Even if Steven Moffat writes woman in a not so praiseworthy way, he has shown he can intertwine characters into the story. They're not just tagging along for the journey and representing thee audience need for explanation. They're integral to the story, and not in a way that's incidental like Rose (anyone could have yanked open a panel in the TARDIS), Martha (anyone could've believed in the Doctor that much) or Donna (anyone could have absorbed regeneration energy and gain the consciousness of a Time Lord).

The great part of the mystery of Clara is, right now, she stands on her own (also helps that she is capable and has a strong personality). Doctor Who isn't so focused on the Silence fighting the Doctor at the moment with the occasional filler episode.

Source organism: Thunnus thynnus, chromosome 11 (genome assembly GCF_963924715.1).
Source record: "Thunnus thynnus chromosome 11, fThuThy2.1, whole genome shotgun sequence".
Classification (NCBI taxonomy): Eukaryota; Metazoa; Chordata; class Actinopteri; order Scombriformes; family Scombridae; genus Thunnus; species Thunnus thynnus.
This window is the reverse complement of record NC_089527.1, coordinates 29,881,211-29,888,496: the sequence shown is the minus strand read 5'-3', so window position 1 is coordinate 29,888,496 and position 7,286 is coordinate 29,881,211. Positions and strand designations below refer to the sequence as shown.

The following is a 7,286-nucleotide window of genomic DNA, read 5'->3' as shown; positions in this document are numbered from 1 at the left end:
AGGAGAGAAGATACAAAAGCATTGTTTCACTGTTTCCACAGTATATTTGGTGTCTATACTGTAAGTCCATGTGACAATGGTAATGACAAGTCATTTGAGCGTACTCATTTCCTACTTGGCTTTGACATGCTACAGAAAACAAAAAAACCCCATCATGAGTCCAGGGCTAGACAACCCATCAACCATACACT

Right now, we have a great question that the Silence and Amy Pond had helped lay out: Who is Clara and what role does she have to play in the grand scheme of things? The Silence cause the need for Amy Pond by blowing up the TARDIS. The Doctor explains to her that he took her in the TARDIS because she is an enigma that he needed to figure out.

We have a framework for reacting to Clara Oswin Oswald. She's a mystery that has a part to play in solving some challenge in the future. What is that challenge? How will she resolve that challenge? Those questions will plague us, but they're kind of formulaic right now.